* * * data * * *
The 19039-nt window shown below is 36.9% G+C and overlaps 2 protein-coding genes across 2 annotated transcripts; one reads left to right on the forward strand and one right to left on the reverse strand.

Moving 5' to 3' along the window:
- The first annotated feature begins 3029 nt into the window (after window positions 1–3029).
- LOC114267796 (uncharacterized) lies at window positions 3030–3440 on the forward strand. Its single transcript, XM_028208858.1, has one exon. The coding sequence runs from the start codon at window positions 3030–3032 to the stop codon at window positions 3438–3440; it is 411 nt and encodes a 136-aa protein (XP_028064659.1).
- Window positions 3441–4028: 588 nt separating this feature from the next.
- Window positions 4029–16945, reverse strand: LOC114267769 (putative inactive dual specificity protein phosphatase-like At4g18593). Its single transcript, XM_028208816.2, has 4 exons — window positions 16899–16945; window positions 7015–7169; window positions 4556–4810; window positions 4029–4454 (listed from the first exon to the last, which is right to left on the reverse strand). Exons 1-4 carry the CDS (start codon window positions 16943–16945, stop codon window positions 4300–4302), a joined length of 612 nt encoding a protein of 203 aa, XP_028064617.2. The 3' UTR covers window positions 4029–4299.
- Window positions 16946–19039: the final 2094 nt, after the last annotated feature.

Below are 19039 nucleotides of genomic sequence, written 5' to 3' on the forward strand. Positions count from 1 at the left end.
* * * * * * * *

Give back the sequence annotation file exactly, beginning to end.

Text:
The 19039-nt window shown below is 36.9% G+C and overlaps 2 protein-coding genes across 2 annotated transcripts; one reads left to right on the forward strand and one right to left on the reverse strand.

Moving 5' to 3' along the window:
- The first annotated feature begins 3029 nt into the window (after window positions 1–3029).
- LOC114267796 (uncharacterized) lies at window positions 3030–3440 on the forward strand. Its single transcript, XM_028208858.1, has one exon. The coding sequence runs from the start codon at window positions 3030–3032 to the stop codon at window positions 3438–3440; it is 411 nt and encodes a 136-aa protein (XP_028064659.1).
- Window positions 3441–4028: 588 nt separating this feature from the next.
- Window positions 4029–16945, reverse strand: LOC114267769 (putative inactive dual specificity protein phosphatase-like At4g18593). Its single transcript, XM_028208816.2, has 4 exons — window positions 16899–16945; window positions 7015–7169; window positions 4556–4810; window positions 4029–4454 (listed from the first exon to the last, which is right to left on the reverse strand). Exons 1-4 carry the CDS (start codon window positions 16943–16945, stop codon window positions 4300–4302), a joined length of 612 nt encoding a protein of 203 aa, XP_028064617.2. The 3' UTR covers window positions 4029–4299.
- Window positions 16946–19039: the final 2094 nt, after the last annotated feature.

Below are 19039 nucleotides of genomic sequence, written 5' to 3' on the forward strand. Positions count from 1 at the left end.